The collected Eldritch horrors of Merrylin
Merrylin took science very seriously. So seriously that in his lifetime, especially during the short lived traveling exhibition, he made a lot of enemies within polite society, his scorn at anyone who dared question the teachings of Darwin or Huxley was well known and in the few times he attended functions, fund raisers or social events with the London Elite, he invariably ended many a conversation in a fit of anger at the sheer stupidity of his piers. He was not a man of the judaeo-christian God, he was a man of science, logic and truth. Yet his own secular research would lead him to a kernel of knowledge that would open his terrified eyes to other realms of deific possibility -
he was soon to become a man of many gods..
William Dyer, archeologist and known antarctic explorer had donated a series of specimens and cases of notes pertaining to the fated expedition to the Elder city – a now scorned and avoided cyclopean super structure at the crux of the south pole. He had warned all future explorers to avoid the place yet his cries went unheard. Mission after mission traveled the unenviable wastes of ice, only to glimpse the same blackened edifice of the 300 million year old stronghold, and its surviving abominable inhabitants. Dyer wanted nothing to do with it, he burnt most of his memories and gladly passed what remained on to Merrylin.
The glazed smile upon Merrylins face as he carefully removed the dessicated bodies of infant elder young – the alien forefathers of the fabled city, was often more frightening than the creatures he held so lovingly, his staff avoiding the great library of Merrylin house, where he would mount his samples. He cut into the atrophied muscle and dreamed of the truth. Within Dyers notes, there were drawings, annotations of living gods, and the children of those gods descending upon the earth. And mention of texts, unspeakable books that held the secrets he craved to know.
His money went a long way to secure various artifacts that spoke of far more than the children of these gods. On the peninsula of Gerard way, a stretch of jet rock that rose from the water off the northern most coast of scotland once a month, he found a tomb. Within this barnacle encrusted shrine he found a tiny black idol of the sea dweller Cthulhu, scrawled upon its surface a series of glyphs, Diminutive letters that formed a word he had seen before – Leng.
Upon the earth there are many forgotten cities – cultures both terrestrial and extra terrestrial – the fortifications of alien species now lost to time, or war, or the unthinking hand of their much worshiped alien gods. Leng was one such place, thought to be the elder city of Antarctica, yet placed elsewhere upon the earth – although its location is no where, and anywhere. After many years of research, he traced the palsied chicken-scratched letters upon many an aged parchment to Asia. The plateau hung above churning yellowed clouds, and atop a peak, on the cold barren wastes of this despicable sky island, he found his goal.
A shunned and hollow citadel, guarded by unspeakable abominations, performing a ritual upon a blood soaked alter. chained to the great black stone a greyish lump of viscous liquid and rubbery flesh, screaming out in the night, the vague resemblance of a baby. Staring down at it with zealous eyes – a nameless priest, a face of writhing tentacles gargling out the words etched upon a human skin bound book. “Ph’nglui mglw’nafh Cthulhu R’lyeh wgah’nagl fhtagn!,” -“In his house at R’lyeh dead Cthulhu waits dreaming!”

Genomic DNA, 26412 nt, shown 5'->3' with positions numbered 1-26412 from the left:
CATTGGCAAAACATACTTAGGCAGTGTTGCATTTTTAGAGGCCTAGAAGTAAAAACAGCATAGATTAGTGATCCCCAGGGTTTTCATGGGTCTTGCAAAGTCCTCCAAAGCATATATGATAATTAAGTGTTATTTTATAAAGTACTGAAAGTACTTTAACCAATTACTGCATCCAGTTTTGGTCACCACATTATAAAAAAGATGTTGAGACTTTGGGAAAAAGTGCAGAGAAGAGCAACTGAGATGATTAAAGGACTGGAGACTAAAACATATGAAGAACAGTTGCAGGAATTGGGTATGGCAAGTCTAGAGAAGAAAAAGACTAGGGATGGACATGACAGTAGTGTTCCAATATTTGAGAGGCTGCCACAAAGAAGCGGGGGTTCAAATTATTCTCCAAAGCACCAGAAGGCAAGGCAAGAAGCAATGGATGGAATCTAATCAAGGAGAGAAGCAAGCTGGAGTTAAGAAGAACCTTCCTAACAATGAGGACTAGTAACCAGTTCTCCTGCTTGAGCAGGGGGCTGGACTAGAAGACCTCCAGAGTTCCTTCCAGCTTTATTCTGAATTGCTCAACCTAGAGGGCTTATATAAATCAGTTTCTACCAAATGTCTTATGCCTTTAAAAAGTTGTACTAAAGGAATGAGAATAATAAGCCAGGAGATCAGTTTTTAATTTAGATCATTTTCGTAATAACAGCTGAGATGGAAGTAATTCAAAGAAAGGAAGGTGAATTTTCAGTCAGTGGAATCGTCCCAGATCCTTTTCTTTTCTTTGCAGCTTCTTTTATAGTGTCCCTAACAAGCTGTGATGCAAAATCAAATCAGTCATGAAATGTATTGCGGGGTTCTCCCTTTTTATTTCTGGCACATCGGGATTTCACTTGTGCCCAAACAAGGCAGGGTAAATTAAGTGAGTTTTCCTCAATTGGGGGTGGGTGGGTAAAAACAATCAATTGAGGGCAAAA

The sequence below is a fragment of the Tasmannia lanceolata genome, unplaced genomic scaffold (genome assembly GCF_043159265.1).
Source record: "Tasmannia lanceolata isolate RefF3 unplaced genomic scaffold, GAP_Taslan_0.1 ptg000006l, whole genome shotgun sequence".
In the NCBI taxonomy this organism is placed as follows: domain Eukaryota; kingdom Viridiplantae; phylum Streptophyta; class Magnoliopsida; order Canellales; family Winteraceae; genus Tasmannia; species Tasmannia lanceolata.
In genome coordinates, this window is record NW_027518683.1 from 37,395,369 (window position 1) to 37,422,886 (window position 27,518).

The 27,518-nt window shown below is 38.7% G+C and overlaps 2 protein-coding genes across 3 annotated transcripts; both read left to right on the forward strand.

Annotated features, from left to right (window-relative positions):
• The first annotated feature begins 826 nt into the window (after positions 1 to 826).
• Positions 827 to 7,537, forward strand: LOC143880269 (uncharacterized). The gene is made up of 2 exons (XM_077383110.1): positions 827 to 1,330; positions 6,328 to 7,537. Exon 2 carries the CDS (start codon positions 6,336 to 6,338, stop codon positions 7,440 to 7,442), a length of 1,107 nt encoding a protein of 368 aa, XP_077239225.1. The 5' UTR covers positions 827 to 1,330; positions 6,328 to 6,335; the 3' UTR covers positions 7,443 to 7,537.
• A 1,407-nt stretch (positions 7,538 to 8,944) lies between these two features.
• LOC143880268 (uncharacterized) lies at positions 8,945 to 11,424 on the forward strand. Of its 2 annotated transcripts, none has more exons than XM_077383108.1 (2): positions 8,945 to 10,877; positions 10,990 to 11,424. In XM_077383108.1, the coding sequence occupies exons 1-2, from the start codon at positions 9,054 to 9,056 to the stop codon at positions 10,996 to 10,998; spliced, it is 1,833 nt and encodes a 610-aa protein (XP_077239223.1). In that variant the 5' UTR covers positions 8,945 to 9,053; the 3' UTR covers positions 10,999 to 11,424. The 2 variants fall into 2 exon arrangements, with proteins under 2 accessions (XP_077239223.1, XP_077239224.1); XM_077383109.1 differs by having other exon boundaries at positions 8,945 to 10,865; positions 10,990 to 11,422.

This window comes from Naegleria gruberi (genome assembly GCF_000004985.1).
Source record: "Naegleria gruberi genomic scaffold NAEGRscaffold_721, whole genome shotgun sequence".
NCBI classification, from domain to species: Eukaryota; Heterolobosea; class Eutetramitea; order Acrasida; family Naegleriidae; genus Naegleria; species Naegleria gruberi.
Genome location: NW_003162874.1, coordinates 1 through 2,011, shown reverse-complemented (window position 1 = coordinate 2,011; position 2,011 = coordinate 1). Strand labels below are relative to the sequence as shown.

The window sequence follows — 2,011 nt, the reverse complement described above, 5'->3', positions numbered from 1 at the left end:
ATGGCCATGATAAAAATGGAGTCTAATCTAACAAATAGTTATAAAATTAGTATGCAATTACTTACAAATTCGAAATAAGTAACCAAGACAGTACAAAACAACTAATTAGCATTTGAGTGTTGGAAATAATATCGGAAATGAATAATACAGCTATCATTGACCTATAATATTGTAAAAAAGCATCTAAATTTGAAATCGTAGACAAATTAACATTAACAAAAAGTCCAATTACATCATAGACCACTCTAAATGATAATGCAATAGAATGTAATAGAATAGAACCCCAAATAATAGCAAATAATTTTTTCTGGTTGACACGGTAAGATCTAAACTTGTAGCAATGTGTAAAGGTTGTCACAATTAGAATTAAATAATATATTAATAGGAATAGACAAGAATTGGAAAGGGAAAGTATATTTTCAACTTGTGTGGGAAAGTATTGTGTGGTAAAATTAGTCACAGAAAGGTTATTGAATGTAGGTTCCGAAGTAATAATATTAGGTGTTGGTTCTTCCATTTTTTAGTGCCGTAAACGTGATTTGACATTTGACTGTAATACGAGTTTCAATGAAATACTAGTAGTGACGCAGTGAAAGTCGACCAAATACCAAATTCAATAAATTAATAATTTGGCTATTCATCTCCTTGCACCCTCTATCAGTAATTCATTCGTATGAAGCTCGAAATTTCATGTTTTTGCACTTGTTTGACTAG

The clotted clouds curled ominously around the apex of the peak, and as though carved of the very atmosphere, a face appeared in the miasma – a face not unlike that of the child upon the killing rock, the face of the priest, yet massive, wretched, with eyes like voids. Merrylin cried out in terror, pulling an object from his pocket, an object he thrust into the air and screamed “Cthulhu sleeps!” and launched the object at the massing cloud, scattering the congregation of gelatinous half breeds as they jabbered and cooed at the tiny insignificant token now lying upon the earth. It was an elder sign, the emblem and last bastion against the old gods and their hideous followers. The invocation had failed, leaving Merrylin to collect what he had come for.
A manuscript, a collection of rituals bound in human hide. This collection, known to some as the Pnakotic manuscripts was part of a greater whole, which Merrylin would continue to search for in the years to come. Yet he took with him one last specimen, to join his collection of Star children – the sacrifice upon the altar, the now very much dead spawn of Cthulhu.
This cabinet sat in his smoking room, to those who worked for him it was perhaps his prized possession, yet only Merrylin knew the truth. For the followers of ancient extra dimensional gods never die. This is their gift for eternal submission. They wait in the shadows of gloomy inlets, of tired towns, ramshackle churches and fetid caves – they are the children of Tsathoggua,Yig, Yog sothoth and Hastur, of the myriad of alien entities that mold the universe like clay, yet care very little for those who might seek them. And they may not be able to approach Merrylin, the elder sign now with him always, but they will take what is theres, the book, the carven idols, do not doubt them, for they are watching..